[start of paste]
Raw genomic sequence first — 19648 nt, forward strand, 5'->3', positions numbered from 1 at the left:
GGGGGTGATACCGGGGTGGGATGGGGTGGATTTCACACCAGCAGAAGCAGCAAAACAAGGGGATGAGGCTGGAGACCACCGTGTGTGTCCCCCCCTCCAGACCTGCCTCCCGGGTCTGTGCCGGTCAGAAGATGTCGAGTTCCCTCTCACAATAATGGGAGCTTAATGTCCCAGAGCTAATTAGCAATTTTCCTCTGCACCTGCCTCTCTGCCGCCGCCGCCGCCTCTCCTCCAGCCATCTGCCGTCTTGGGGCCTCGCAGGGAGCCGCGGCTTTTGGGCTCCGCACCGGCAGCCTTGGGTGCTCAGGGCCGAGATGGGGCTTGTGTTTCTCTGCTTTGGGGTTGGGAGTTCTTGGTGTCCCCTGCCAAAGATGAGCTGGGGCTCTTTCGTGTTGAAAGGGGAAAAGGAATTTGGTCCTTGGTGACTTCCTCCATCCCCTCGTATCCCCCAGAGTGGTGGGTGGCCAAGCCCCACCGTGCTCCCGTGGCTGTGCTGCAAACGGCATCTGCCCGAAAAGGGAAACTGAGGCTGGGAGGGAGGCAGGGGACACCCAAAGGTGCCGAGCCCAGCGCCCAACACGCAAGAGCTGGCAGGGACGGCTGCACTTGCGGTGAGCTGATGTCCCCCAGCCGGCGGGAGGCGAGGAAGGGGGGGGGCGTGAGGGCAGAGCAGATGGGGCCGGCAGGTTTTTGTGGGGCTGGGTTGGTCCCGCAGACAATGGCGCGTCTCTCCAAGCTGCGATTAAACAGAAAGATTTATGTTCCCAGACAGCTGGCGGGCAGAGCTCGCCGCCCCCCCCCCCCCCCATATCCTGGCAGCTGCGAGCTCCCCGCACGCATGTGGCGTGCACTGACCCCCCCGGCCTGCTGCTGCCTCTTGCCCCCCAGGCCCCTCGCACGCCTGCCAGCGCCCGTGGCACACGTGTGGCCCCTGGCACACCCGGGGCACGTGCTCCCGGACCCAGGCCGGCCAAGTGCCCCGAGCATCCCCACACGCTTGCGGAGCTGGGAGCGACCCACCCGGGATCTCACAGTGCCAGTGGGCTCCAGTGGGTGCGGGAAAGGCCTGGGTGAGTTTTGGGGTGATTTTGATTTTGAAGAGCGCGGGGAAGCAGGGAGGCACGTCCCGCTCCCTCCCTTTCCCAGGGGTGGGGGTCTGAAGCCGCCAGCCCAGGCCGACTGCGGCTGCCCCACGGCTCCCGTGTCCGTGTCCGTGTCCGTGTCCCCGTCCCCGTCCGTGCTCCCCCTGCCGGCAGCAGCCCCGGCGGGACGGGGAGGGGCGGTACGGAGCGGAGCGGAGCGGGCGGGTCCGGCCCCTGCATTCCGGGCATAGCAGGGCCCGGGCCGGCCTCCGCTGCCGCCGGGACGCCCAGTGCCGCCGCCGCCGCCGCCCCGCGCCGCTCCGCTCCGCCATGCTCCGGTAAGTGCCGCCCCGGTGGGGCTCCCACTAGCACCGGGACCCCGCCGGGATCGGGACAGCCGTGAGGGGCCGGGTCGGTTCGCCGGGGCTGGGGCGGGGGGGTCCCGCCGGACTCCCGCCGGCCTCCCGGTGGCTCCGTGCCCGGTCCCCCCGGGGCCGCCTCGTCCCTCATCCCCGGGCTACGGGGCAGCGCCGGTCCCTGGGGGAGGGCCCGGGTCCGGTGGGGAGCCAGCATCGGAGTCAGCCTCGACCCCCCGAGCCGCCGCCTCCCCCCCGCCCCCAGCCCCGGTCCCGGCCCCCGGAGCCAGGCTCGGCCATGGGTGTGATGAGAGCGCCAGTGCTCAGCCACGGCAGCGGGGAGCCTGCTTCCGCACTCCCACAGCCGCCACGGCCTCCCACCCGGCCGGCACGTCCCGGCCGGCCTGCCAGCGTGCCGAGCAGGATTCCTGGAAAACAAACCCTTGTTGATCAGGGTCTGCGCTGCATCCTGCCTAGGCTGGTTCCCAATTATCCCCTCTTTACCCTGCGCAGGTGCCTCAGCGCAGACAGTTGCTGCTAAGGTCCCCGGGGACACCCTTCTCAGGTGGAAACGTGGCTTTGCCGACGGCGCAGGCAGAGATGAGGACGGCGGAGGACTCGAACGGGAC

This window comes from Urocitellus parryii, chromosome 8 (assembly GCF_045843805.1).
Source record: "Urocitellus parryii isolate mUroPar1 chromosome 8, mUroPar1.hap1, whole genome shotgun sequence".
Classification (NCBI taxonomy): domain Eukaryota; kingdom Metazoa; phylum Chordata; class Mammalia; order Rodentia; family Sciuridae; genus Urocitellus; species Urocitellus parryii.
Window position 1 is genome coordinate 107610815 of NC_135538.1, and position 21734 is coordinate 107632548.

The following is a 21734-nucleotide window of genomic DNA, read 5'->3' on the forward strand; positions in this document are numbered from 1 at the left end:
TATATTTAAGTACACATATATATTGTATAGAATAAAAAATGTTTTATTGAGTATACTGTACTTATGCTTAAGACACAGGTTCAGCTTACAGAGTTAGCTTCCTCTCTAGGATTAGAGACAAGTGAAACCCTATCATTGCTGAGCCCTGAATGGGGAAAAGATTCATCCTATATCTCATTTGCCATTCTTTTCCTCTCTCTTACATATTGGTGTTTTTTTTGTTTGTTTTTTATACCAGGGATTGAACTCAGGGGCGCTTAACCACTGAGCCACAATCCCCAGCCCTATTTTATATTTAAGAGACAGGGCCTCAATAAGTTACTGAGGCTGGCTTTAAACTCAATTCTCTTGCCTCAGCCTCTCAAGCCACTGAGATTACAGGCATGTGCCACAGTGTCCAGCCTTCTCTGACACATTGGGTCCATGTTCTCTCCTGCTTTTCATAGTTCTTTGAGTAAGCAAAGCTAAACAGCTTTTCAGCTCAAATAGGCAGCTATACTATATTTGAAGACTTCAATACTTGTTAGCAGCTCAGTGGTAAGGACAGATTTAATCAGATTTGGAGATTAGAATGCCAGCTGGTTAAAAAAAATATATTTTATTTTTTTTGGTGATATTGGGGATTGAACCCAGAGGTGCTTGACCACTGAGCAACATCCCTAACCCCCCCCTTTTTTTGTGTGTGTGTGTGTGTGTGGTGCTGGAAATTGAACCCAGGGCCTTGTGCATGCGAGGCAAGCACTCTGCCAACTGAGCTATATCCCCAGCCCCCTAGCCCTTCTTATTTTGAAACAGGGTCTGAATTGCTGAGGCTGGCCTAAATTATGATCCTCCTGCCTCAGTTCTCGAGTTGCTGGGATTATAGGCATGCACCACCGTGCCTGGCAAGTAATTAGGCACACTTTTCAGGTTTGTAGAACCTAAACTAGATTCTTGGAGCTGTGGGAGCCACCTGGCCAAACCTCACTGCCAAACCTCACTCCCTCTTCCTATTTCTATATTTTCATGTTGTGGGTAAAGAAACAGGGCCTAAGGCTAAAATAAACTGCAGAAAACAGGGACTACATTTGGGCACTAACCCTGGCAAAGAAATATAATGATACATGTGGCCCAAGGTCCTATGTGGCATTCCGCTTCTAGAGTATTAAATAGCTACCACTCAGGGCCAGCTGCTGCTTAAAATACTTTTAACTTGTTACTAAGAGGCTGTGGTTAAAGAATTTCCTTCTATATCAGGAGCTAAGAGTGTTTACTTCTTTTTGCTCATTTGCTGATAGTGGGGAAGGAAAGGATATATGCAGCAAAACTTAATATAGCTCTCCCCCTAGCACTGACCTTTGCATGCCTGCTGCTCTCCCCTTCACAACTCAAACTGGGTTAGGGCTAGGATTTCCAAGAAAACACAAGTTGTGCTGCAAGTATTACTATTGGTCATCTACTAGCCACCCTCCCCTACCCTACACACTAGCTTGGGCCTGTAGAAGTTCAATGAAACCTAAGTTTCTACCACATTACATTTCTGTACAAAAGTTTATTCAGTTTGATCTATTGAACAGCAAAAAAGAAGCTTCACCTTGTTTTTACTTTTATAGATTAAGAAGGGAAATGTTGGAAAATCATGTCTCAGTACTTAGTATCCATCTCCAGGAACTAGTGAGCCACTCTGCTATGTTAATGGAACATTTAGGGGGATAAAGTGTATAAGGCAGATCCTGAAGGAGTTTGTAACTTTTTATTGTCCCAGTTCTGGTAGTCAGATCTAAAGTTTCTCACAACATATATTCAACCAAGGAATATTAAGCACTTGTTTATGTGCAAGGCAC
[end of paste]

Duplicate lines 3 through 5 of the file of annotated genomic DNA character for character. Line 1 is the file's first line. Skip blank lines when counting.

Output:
This window comes from Urocitellus parryii, chromosome 8 (assembly GCF_045843805.1).
Source record: "Urocitellus parryii isolate mUroPar1 chromosome 8, mUroPar1.hap1, whole genome shotgun sequence".
Classification (NCBI taxonomy): domain Eukaryota; kingdom Metazoa; phylum Chordata; class Mammalia; order Rodentia; family Sciuridae; genus Urocitellus; species Urocitellus parryii.